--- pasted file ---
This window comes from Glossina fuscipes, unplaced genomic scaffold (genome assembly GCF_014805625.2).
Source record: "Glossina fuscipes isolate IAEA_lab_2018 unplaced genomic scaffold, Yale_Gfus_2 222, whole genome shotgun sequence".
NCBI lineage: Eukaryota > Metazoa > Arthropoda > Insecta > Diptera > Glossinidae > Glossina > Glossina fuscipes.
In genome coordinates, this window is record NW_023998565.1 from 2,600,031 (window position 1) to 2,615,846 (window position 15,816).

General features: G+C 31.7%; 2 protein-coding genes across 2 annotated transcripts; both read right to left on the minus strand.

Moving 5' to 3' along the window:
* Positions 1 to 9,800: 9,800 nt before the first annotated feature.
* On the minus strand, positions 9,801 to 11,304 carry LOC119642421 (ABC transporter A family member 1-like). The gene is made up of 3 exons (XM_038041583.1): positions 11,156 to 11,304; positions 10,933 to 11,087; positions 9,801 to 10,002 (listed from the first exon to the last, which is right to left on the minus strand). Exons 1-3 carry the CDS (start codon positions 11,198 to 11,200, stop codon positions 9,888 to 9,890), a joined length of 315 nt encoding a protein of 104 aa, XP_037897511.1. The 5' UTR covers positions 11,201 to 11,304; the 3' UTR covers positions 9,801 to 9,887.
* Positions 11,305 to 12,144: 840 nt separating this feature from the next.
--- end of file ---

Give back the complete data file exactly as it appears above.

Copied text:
This window comes from Glossina fuscipes, unplaced genomic scaffold (genome assembly GCF_014805625.2).
Source record: "Glossina fuscipes isolate IAEA_lab_2018 unplaced genomic scaffold, Yale_Gfus_2 222, whole genome shotgun sequence".
NCBI lineage: Eukaryota > Metazoa > Arthropoda > Insecta > Diptera > Glossinidae > Glossina > Glossina fuscipes.
In genome coordinates, this window is record NW_023998565.1 from 2,600,031 (window position 1) to 2,615,846 (window position 15,816).

General features: G+C 31.7%; 2 protein-coding genes across 2 annotated transcripts; both read right to left on the minus strand.

Moving 5' to 3' along the window:
* Positions 1 to 9,800: 9,800 nt before the first annotated feature.
* On the minus strand, positions 9,801 to 11,304 carry LOC119642421 (ABC transporter A family member 1-like). The gene is made up of 3 exons (XM_038041583.1): positions 11,156 to 11,304; positions 10,933 to 11,087; positions 9,801 to 10,002 (listed from the first exon to the last, which is right to left on the minus strand). Exons 1-3 carry the CDS (start codon positions 11,198 to 11,200, stop codon positions 9,888 to 9,890), a joined length of 315 nt encoding a protein of 104 aa, XP_037897511.1. The 5' UTR covers positions 11,201 to 11,304; the 3' UTR covers positions 9,801 to 9,887.
* Positions 11,305 to 12,144: 840 nt separating this feature from the next.